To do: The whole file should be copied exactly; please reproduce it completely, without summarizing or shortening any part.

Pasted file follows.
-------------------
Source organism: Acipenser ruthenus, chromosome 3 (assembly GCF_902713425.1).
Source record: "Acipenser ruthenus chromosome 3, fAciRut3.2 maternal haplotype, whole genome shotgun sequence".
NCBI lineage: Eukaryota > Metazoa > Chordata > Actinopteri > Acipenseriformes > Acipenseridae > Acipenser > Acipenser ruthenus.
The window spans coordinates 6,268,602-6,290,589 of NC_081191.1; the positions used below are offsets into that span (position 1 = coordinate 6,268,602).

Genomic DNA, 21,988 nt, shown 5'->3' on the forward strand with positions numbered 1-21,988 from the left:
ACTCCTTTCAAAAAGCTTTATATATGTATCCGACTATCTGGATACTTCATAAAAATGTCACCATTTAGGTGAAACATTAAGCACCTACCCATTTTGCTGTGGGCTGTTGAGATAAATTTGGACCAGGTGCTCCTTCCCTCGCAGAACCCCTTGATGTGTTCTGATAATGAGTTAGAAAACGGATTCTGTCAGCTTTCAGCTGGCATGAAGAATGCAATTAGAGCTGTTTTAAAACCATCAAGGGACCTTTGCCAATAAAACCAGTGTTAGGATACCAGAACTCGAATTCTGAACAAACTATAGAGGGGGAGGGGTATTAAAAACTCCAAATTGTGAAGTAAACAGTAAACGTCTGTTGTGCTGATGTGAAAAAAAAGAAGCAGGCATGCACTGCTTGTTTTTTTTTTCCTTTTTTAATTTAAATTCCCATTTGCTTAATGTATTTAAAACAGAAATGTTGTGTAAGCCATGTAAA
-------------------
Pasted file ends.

Source organism: Acipenser ruthenus, chromosome 3 (assembly GCF_902713425.1).
Source record: "Acipenser ruthenus chromosome 3, fAciRut3.2 maternal haplotype, whole genome shotgun sequence".
NCBI lineage: Eukaryota > Metazoa > Chordata > Actinopteri > Acipenseriformes > Acipenseridae > Acipenser > Acipenser ruthenus.
The window spans coordinates 6,268,602-6,290,589 of NC_081191.1; the positions used below are offsets into that span (position 1 = coordinate 6,268,602).

Genomic DNA, 21,988 nt, shown 5'->3' on the forward strand with positions numbered 1-21,988 from the left:
ACTCCTTTCAAAAAGCTTTATATATGTATCCGACTATCTGGATACTTCATAAAAATGTCACCATTTAGGTGAAACATTAAGCACCTACCCATTTTGCTGTGGGCTGTTGAGATAAATTTGGACCAGGTGCTCCTTCCCTCGCAGAACCCCTTGATGTGTTCTGATAATGAGTTAGAAAACGGATTCTGTCAGCTTTCAGCTGGCATGAAGAATGCAATTAGAGCTGTTTTAAAACCATCAAGGGACCTTTGCCAATAAAACCAGTGTTAGGATACCAGAACTCGAATTCTGAACAAACTATAGAGGGGGAGGGGTATTAAAAACTCCAAATTGTGAAGTAAACAGTAAACGTCTGTTGTGCTGATGTGAAAAAAAAGAAGCAGGCATGCACTGCTTGTTTTTTTTTTCCTTTTTTAATTTAAATTCCCATTTGCTTAATGTATTTAAAACAGAAATGTTGTGTAAGCCATGTAAA